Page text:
Comment by NoLongerInBergenJC on April 1, 2017 at 3:43pm

@Athena and Maggie:  Yep, yep, yep.  At this point, to be honest, I would NOT want my husband to come back if he were still with bladder cancer and moyamoya and not appreciating me and depressed about not working.  I keep thinking that if he were to come back having resolved all his issues on the other side, and be capable of being healthy in retirement and more importantly, happy in retirement, that would be one thing.  Like Sissy, I feel guilty about having these feelings too.  

Comment by Susan on April 1, 2017 at 2:59pm

Maggie & Athena,

    I have these feelings, then I feel guilty for having them... I hate that feeling of guilt.

Susan

Comment by Maggie on April 1, 2017 at 11:22am
I can relate to these comments about husbands coming back. It's been almost four years for me. I've move to a new state in a home that I picked and decorated all myself. I have new friends and hobbies and am feeling I am finding the person I always was. My husband I loved dearly, but he was not the easiest man to live with at times. He could be critical, overbearing and controlling and it got worse with retirement. He had his own self confidence issues. So when I fantasize about this, I would welcome him back IF, he became sweeter, less controlling and loved the new place I now live in. Sweet dreams indeed. So I too, love my freedom now and not having to run every decision by someone else. I realize the price paid for this is loneliness and a longing for better times and happiness we once had. This pain can come at you out of the blue.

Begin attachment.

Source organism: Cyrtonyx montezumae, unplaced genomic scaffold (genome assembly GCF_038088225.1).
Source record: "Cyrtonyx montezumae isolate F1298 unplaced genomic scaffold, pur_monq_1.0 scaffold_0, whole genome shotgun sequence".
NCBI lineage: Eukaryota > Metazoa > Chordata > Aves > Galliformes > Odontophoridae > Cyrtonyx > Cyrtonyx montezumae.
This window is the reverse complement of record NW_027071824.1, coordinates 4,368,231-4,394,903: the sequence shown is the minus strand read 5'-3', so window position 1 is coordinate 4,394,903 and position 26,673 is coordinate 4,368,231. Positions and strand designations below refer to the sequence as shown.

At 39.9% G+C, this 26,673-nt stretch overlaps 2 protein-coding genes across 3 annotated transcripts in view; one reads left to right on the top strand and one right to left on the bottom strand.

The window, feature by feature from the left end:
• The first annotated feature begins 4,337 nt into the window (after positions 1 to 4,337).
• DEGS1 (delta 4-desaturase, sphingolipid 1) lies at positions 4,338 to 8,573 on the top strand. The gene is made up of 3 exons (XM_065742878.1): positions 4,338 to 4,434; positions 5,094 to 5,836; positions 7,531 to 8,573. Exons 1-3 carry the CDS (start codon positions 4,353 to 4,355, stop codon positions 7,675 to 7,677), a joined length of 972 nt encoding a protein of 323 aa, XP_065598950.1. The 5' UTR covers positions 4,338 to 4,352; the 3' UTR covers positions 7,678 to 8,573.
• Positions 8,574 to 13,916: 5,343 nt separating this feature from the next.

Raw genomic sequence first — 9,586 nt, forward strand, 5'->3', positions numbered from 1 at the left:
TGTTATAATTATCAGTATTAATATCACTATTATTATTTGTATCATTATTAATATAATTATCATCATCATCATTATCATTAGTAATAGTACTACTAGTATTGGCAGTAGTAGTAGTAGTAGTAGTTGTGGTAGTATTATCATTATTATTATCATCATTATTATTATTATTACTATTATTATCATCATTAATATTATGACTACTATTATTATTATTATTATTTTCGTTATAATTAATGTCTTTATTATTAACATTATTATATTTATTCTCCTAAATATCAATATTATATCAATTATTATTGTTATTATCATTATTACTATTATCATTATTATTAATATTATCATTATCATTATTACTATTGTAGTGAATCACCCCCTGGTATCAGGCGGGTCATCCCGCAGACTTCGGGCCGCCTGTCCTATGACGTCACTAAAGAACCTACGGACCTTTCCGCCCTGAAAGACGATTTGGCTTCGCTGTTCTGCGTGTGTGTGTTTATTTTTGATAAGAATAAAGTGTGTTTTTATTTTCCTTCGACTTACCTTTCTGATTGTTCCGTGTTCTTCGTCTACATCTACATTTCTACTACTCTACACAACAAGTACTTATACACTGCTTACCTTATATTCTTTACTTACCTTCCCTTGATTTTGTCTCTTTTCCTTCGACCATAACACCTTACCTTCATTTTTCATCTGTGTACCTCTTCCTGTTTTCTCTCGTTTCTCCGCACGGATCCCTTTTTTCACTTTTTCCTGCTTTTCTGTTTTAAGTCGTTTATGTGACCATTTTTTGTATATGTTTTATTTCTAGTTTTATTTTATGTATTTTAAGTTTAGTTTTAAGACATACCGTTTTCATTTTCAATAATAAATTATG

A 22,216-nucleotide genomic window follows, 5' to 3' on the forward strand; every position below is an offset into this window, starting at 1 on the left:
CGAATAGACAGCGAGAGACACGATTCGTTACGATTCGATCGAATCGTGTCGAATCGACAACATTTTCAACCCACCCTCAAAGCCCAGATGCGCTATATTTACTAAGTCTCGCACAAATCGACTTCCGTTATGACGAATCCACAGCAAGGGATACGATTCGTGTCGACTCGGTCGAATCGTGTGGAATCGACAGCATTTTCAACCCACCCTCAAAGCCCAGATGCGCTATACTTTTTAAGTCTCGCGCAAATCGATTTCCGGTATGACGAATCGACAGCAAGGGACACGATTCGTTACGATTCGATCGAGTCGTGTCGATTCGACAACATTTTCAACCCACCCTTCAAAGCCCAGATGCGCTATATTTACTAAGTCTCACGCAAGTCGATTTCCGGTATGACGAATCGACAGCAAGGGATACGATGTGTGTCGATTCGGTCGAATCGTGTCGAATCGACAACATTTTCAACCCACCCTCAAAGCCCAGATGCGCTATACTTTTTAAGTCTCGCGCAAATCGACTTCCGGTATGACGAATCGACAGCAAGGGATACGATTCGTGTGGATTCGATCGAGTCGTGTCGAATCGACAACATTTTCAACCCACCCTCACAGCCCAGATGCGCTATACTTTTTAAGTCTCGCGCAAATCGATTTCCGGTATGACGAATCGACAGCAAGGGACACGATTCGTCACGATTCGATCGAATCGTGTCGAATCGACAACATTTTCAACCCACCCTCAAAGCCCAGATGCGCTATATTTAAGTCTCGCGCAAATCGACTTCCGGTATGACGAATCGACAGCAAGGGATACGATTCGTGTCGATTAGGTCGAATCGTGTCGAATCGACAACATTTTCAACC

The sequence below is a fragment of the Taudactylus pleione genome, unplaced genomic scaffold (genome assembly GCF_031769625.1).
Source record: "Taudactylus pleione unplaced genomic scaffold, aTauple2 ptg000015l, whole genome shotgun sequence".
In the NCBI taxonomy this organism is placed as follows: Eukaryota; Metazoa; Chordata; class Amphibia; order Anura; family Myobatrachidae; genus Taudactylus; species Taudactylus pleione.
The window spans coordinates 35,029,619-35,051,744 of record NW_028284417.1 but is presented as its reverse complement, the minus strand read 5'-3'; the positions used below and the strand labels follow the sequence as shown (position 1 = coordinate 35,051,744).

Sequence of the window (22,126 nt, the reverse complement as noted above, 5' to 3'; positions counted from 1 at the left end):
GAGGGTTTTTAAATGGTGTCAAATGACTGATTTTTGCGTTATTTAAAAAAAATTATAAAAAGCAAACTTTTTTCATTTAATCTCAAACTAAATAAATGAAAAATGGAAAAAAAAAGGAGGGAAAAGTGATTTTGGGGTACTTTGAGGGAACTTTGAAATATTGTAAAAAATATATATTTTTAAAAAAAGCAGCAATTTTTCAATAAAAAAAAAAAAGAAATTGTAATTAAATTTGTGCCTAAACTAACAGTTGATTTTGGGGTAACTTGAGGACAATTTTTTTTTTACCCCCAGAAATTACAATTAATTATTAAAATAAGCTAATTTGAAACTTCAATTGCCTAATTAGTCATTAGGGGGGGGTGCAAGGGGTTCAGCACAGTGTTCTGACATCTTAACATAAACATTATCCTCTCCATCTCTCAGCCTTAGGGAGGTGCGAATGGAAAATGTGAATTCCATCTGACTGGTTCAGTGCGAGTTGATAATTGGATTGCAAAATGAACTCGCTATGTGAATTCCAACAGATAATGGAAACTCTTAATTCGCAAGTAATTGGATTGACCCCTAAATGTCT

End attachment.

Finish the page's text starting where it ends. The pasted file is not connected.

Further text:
Comment by Athena53 on April 1, 2017 at 9:43am

I have some of the same feelings.  I had the guilty though the other day that if DH suddenly reappeared as he was in his last few months- weak, prone to falls, couldn't drive safely, losing his ability to deal with technology, etc. my first thought would be, "Darn, I'll have to make major changes in my new life so I can take care of him".  If healthy DH appeared that would be different and I'd catch him up on all the news and we'd start planning our next trip.  Right now, though, I'm truly enjoying my freedom. 

Comment by Susan on March 31, 2017 at 5:21pm

Seashell,

    Every so often I feel like I need to get home before Paul does, so I can fix dinner etc. etc.  I too read a lot!!!  Sometimes I get caught up in a story and forget to book down. Now I really don't have to worry too much about how much time I spend reading or quilting.

Susan